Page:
Wednesday, June 30, 2010

Strong kamikaze warrior

When I was in elementary school we had a goldfish. Its round bowl home hung in a macramé plant holder from a hook in the ceiling in front of the living room window. It had a happy life, we thought.

One morning we woke up and scampered downstairs and found it glistening bright against the green shag carpet. It was dead, my brother and I understood that. What we didn't understand was why? How?

"It must have jumped," my mom only said.

Do goldfish jump? Do they yearn for freedom from their glass cages, imagining the thrill of the wind at their fins, blissfully not knowing that the moment of glory will come at the ultimate price?

Do goldfish dare to dream?


At our pediatrician's advice we took G to see a physical therapist. He has mild torticullis: diminished neck rotation to the left side as a result of some tight muscles. It will probably turn out to be a nothing thing, a blip in the memory of time, provided we do his exercises that she taught us. So, okay, we have some exercises to do with him, and we'll see the therapist for a while so she can monitor his progress.

[And may I just interject a moment to say thank goodness for good doctors and good insurance that we can get some help that these things can become nothing things. L scraped her knee on the sidewalk today. That might turn out to be a more traumatic diagnosis.]

But the therapist, she said: "Hold him tight. He's strong, and he's a kicker."

Well, we knew that about G already, but it was as if in the moment he knew it for the first time about himself.

Now if he is put down anywhere he doesn't want to be he will arch his back so strongly and suddenly that he only touches the ground with the top of his head and the flat of his feet. He will lift his entire body away in a blue-eyed blue rainbow of disapproval and refusal to go quietly into that good night. On the floor or on his playmat or in his crib or on the changing table it simply means that my sunny-side-up baby is faster than a blink of an eye now sunny-side-down. But imagine, if you will, the infant carrier, shaped like an open V, sitting at adult-waist-height inside the stroller.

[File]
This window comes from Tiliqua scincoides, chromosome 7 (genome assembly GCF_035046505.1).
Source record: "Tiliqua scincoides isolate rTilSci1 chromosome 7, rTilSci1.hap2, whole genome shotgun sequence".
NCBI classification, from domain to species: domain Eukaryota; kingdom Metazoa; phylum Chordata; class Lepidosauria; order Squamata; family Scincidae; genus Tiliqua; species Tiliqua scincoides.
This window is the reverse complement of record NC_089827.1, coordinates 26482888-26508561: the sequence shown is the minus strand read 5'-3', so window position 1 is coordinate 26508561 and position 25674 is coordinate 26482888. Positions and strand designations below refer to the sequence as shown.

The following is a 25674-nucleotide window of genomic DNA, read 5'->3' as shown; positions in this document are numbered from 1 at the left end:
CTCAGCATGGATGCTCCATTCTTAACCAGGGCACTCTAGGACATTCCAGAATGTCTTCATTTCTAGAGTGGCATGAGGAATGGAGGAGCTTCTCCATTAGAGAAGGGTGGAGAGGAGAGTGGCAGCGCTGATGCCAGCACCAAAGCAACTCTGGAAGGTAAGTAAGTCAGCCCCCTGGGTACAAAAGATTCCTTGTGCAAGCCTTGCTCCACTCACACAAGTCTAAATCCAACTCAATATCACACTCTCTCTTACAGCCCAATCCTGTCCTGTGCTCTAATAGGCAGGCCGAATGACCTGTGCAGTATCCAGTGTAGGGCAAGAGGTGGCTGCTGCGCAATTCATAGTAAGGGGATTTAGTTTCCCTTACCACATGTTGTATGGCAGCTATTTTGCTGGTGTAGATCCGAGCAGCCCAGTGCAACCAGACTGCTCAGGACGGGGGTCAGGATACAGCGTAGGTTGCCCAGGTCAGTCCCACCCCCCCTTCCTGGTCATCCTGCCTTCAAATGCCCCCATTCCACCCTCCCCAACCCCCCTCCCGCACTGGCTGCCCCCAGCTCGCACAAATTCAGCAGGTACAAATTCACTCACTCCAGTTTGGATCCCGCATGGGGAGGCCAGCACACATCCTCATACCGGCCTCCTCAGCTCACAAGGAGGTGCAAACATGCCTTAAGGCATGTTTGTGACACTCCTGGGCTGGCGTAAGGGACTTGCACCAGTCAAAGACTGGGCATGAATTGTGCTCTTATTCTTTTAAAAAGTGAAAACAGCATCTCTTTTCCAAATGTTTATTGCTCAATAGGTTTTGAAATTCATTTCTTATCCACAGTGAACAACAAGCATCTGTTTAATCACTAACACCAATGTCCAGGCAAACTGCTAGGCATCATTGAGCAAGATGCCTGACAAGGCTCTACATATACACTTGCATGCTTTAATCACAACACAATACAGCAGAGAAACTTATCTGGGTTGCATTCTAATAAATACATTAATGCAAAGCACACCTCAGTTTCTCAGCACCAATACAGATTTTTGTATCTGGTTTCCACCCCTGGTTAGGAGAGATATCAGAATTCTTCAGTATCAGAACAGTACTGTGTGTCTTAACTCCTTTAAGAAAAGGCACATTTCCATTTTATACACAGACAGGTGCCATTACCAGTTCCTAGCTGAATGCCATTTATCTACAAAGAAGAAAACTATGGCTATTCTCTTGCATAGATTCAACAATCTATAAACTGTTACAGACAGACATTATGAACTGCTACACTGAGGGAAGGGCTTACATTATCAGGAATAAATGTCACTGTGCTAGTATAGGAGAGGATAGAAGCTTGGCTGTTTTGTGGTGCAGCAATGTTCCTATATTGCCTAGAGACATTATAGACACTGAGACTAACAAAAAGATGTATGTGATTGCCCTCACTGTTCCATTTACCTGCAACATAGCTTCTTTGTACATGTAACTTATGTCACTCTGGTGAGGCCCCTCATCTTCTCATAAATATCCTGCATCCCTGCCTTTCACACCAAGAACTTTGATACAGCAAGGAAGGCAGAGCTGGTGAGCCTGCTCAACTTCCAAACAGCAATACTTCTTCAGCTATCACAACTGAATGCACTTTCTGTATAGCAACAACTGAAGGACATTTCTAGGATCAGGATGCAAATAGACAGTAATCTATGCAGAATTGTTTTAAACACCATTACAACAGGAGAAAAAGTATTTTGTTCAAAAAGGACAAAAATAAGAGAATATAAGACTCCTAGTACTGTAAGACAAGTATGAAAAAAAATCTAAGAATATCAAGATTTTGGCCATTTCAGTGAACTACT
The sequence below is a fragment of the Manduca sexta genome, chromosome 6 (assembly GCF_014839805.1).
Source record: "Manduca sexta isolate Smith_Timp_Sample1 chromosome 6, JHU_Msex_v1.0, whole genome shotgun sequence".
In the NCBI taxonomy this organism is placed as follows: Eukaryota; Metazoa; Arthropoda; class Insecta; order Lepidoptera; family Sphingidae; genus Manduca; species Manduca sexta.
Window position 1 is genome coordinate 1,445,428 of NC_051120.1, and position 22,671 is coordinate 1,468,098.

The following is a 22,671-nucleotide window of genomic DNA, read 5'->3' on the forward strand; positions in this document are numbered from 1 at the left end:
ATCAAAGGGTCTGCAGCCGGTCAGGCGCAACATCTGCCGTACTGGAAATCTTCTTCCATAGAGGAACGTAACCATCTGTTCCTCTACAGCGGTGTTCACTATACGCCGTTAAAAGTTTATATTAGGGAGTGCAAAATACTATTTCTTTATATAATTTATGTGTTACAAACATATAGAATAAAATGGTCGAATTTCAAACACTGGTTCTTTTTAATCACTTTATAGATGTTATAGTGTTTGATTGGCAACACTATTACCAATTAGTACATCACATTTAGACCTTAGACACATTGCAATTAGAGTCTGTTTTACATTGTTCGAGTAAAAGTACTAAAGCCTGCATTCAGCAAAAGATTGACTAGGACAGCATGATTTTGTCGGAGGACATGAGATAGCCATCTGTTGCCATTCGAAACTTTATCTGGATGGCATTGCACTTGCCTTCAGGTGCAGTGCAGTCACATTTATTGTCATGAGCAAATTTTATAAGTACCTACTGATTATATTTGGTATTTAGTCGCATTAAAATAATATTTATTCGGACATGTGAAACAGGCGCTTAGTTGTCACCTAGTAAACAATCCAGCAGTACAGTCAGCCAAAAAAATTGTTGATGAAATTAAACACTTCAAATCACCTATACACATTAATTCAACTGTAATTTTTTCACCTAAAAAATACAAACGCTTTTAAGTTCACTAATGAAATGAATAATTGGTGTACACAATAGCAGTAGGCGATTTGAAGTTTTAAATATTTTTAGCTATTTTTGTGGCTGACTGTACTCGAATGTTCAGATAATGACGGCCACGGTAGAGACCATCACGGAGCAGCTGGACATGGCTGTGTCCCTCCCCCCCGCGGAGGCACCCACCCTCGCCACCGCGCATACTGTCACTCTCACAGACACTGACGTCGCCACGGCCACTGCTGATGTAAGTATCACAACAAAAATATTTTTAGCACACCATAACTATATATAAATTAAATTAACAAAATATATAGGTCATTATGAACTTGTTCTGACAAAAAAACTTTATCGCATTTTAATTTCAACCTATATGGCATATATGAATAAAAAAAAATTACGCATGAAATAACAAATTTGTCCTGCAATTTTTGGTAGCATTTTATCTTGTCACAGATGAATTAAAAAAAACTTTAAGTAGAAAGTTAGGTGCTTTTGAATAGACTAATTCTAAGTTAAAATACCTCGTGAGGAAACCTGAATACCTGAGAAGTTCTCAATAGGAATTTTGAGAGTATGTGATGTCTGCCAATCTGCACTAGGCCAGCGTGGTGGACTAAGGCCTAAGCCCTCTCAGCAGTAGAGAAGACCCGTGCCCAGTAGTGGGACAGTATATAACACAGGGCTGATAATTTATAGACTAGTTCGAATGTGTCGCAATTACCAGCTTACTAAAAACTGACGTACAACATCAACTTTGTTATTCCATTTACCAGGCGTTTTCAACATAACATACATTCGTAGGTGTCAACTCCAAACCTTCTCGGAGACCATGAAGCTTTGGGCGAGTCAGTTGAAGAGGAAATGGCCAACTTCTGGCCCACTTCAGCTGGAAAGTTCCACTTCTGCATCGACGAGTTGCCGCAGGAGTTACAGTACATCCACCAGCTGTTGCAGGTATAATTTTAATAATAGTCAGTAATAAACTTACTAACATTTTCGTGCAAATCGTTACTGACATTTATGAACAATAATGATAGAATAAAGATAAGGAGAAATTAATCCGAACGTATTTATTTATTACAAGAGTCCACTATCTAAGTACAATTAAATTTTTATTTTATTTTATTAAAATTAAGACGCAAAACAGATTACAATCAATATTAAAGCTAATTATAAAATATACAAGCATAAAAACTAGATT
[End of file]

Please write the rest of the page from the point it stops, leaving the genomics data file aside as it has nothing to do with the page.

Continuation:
When he arches up and over, I have to catch him quickly that he doesn't propel himself straight out. All I can think of is my childhood goldfish. Pin It


This Heavenly Life said...

Don't do it G!! You have too much to live for!!

'Blue-eyed rainbow of disapproval' is lovely! I love the way you write :)

Emily said...

They should really put tops on those carriers, you know?

Katherine had the same tightness on her left side when she was a baby and our doctor said it was really common. We just had to encourage her to turn her head in the other direction for awhile and then she was fine. I hope it goes as easily with G!

SmartBear said...

Oh boy...wait until he is running wild! Sounds like you may have a stubborn little daredevil on your hands!
Glad things went ok with the PT.